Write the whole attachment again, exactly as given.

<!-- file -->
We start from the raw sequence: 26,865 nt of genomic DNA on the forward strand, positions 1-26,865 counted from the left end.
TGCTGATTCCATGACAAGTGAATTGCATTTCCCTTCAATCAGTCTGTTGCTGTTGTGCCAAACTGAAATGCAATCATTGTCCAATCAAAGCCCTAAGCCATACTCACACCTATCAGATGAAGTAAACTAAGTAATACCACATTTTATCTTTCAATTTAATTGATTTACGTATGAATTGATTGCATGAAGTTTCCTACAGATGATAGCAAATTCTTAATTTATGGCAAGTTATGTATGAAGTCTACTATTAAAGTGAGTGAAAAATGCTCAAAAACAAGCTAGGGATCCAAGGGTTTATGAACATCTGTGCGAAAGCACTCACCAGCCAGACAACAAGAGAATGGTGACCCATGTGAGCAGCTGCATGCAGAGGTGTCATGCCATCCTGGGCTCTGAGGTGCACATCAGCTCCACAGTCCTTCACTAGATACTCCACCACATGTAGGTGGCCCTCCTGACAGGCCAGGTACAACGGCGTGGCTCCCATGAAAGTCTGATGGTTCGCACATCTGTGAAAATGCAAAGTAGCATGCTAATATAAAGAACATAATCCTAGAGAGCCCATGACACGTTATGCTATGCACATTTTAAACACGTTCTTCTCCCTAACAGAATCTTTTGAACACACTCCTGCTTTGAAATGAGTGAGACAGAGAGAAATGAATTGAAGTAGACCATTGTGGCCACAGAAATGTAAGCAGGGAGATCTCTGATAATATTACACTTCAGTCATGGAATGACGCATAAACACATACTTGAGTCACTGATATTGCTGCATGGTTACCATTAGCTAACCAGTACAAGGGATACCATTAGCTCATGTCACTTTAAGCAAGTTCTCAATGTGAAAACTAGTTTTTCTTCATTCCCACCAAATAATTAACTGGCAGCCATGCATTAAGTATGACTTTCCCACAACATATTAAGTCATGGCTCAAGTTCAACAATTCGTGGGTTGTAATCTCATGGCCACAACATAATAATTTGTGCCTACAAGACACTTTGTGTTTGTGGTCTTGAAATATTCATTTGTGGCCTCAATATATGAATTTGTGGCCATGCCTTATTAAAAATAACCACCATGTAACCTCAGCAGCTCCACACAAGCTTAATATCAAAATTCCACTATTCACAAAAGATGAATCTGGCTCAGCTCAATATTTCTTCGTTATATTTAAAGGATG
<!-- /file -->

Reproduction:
We start from the raw sequence: 26,865 nt of genomic DNA on the forward strand, positions 1-26,865 counted from the left end.
TGCTGATTCCATGACAAGTGAATTGCATTTCCCTTCAATCAGTCTGTTGCTGTTGTGCCAAACTGAAATGCAATCATTGTCCAATCAAAGCCCTAAGCCATACTCACACCTATCAGATGAAGTAAACTAAGTAATACCACATTTTATCTTTCAATTTAATTGATTTACGTATGAATTGATTGCATGAAGTTTCCTACAGATGATAGCAAATTCTTAATTTATGGCAAGTTATGTATGAAGTCTACTATTAAAGTGAGTGAAAAATGCTCAAAAACAAGCTAGGGATCCAAGGGTTTATGAACATCTGTGCGAAAGCACTCACCAGCCAGACAACAAGAGAATGGTGACCCATGTGAGCAGCTGCATGCAGAGGTGTCATGCCATCCTGGGCTCTGAGGTGCACATCAGCTCCACAGTCCTTCACTAGATACTCCACCACATGTAGGTGGCCCTCCTGACAGGCCAGGTACAACGGCGTGGCTCCCATGAAAGTCTGATGGTTCGCACATCTGTGAAAATGCAAAGTAGCATGCTAATATAAAGAACATAATCCTAGAGAGCCCATGACACGTTATGCTATGCACATTTTAAACACGTTCTTCTCCCTAACAGAATCTTTTGAACACACTCCTGCTTTGAAATGAGTGAGACAGAGAGAAATGAATTGAAGTAGACCATTGTGGCCACAGAAATGTAAGCAGGGAGATCTCTGATAATATTACACTTCAGTCATGGAATGACGCATAAACACATACTTGAGTCACTGATATTGCTGCATGGTTACCATTAGCTAACCAGTACAAGGGATACCATTAGCTCATGTCACTTTAAGCAAGTTCTCAATGTGAAAACTAGTTTTTCTTCATTCCCACCAAATAATTAACTGGCAGCCATGCATTAAGTATGACTTTCCCACAACATATTAAGTCATGGCTCAAGTTCAACAATTCGTGGGTTGTAATCTCATGGCCACAACATAATAATTTGTGCCTACAAGACACTTTGTGTTTGTGGTCTTGAAATATTCATTTGTGGCCTCAATATATGAATTTGTGGCCATGCCTTATTAAAAATAACCACCATGTAACCTCAGCAGCTCCACACAAGCTTAATATCAAAATTCCACTATTCACAAAAGATGAATCTGGCTCAGCTCAATATTTCTTCGTTATATTTAAAGGATG